Nordic noirs are all the rage, even more so than their American predecessors. There’s something about a snowy setting that sends an ice-cube down people’s spines. In Tomas Alfredson’s adaptation of The Snowman, based on Jo Nesbø’s eighth Harry Hole novel, we have the same setting but done by Hollywood. Harry Hole (Michael Fassbender) is the typical drunk and depressed but brilliant detective, who investigates a series of missing persons reports with the help of his partner Katrine Bratt (Rebecca Ferguson). But this turns into a series of grotesque murders – all containing the presence of a snowman, the killer’s calling card.
The audience is settled at the start, but only after overcoming a few disappointments. It’s clear from the beginning that the film shouldn’t be taken seriously but as a bit of noirish fun. And this does work for a time, even given its imperfections. But then it gets silly and convoluted, particularly when JK Simmonds gets involved as a pervy abortion doctor. The viewer spends the time trying to figure out what the hell is going on, and isn’t too impressed with the result.
The film is in a constant hurry. The scenes are shunted from drawing themselves out and embracing the viewer. This is from the director of 2011’s Tinker Tailor Soldier Spy and co-written by Hossein Amini, who adapted Drive – both features that preserve an excellent sense of patience. The Snowman feels like a disappointment in comparison. Although the audience likes Harry Hole and Fassbender’s brilliant performance, there are times when all the characters feel skipped over. It would’ve been nice to linger longer in the scenes. As it is, the movie is more like a two-hour trailer.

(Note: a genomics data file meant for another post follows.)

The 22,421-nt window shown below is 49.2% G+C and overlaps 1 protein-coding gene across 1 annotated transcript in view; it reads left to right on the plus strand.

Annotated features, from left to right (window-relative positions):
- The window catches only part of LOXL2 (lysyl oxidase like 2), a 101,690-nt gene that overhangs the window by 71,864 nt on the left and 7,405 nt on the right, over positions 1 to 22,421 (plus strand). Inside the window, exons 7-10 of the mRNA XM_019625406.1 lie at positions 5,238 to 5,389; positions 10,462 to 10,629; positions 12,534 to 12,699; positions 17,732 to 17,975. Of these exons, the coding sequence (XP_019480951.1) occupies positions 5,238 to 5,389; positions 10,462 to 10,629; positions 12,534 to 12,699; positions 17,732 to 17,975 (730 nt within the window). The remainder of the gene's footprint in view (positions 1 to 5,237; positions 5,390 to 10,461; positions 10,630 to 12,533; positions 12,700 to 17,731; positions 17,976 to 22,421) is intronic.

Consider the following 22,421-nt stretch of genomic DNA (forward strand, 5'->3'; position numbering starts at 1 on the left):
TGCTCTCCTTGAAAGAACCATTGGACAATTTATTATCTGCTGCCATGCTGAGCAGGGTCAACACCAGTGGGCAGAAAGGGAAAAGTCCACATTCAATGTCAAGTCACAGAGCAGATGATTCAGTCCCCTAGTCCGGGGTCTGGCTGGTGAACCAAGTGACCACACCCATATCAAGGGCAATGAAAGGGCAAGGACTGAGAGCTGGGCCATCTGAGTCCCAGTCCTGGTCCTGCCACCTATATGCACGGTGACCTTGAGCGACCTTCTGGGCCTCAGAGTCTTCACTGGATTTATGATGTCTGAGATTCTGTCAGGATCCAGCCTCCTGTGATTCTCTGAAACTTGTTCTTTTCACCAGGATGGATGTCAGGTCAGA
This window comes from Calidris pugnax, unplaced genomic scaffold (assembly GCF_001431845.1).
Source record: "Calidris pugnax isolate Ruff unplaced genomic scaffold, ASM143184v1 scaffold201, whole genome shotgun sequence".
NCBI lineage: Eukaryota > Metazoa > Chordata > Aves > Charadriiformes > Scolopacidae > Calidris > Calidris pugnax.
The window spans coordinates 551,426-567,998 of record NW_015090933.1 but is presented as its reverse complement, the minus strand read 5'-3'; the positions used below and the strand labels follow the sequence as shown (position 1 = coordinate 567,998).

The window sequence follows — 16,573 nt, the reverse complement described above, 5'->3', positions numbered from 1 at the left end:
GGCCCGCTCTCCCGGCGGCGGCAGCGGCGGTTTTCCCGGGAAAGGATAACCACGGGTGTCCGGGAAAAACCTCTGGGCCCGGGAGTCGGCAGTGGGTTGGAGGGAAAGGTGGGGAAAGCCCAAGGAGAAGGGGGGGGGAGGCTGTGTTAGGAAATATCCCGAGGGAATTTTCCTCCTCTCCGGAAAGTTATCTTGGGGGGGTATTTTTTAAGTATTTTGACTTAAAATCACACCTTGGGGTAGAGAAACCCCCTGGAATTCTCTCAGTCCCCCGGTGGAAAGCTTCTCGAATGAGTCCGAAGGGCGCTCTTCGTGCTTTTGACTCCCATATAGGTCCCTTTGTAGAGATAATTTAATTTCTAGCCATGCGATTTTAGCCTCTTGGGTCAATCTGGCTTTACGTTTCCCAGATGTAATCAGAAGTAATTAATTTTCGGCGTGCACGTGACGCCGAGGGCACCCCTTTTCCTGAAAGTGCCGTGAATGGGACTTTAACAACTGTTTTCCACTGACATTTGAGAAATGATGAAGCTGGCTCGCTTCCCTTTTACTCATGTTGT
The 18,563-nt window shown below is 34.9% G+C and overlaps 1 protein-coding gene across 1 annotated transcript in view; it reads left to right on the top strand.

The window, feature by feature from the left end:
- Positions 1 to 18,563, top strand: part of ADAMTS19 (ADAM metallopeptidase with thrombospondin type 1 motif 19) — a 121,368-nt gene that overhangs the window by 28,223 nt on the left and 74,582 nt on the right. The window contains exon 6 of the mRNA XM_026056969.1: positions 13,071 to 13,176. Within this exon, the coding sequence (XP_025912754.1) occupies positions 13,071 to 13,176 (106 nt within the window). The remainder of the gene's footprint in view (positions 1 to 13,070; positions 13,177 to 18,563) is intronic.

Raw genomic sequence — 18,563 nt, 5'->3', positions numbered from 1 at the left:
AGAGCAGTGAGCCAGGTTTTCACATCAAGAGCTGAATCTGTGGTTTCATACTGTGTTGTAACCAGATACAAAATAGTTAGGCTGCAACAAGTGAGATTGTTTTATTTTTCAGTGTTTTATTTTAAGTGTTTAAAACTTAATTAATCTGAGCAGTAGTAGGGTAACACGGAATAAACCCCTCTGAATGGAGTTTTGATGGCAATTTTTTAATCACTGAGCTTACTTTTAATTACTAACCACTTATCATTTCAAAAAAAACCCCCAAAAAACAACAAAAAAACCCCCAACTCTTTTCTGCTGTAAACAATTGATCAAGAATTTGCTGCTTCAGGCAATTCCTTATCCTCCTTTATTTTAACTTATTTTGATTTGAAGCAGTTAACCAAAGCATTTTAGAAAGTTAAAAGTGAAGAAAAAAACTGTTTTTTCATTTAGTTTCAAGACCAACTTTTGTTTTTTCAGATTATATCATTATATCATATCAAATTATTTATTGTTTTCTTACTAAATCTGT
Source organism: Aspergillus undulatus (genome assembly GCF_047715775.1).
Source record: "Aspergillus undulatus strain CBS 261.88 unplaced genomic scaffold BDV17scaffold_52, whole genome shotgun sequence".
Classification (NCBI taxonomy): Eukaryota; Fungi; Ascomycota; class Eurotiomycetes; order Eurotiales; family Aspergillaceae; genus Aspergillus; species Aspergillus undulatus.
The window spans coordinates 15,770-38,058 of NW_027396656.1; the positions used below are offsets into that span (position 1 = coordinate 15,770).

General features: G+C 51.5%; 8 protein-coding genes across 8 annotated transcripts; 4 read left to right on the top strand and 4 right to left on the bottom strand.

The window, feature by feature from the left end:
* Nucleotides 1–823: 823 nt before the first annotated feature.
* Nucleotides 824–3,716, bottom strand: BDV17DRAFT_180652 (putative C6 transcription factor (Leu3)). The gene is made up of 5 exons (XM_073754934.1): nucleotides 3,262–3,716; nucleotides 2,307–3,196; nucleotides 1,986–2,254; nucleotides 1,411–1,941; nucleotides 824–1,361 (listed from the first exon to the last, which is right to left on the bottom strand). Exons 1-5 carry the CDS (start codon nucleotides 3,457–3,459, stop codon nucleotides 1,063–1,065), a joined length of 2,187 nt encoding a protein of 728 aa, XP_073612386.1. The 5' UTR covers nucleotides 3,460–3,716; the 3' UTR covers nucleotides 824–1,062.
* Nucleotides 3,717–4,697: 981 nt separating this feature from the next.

There are some favourable aspects. Although a lot of the story is stupid, the fun is never lost. One can still enjoy The Snowman, especially horror fans. Alfredson adopts a John Carpenter, Halloween-style approach in some scenes – but these are short-lived moments.
The Snowman is a cold rush of a movie. Like a snowball, it crumbles as it continues. There are moments that are genuinely creepy, and Dion Beebe’s scenic cinematography makes one stare in awe, like when watching a nature documentary. But the story strips away these qualities, losing them in the snow.
The Snowman is released nationwide on 13th October 2017.
Watch the trailer for The Snowman here: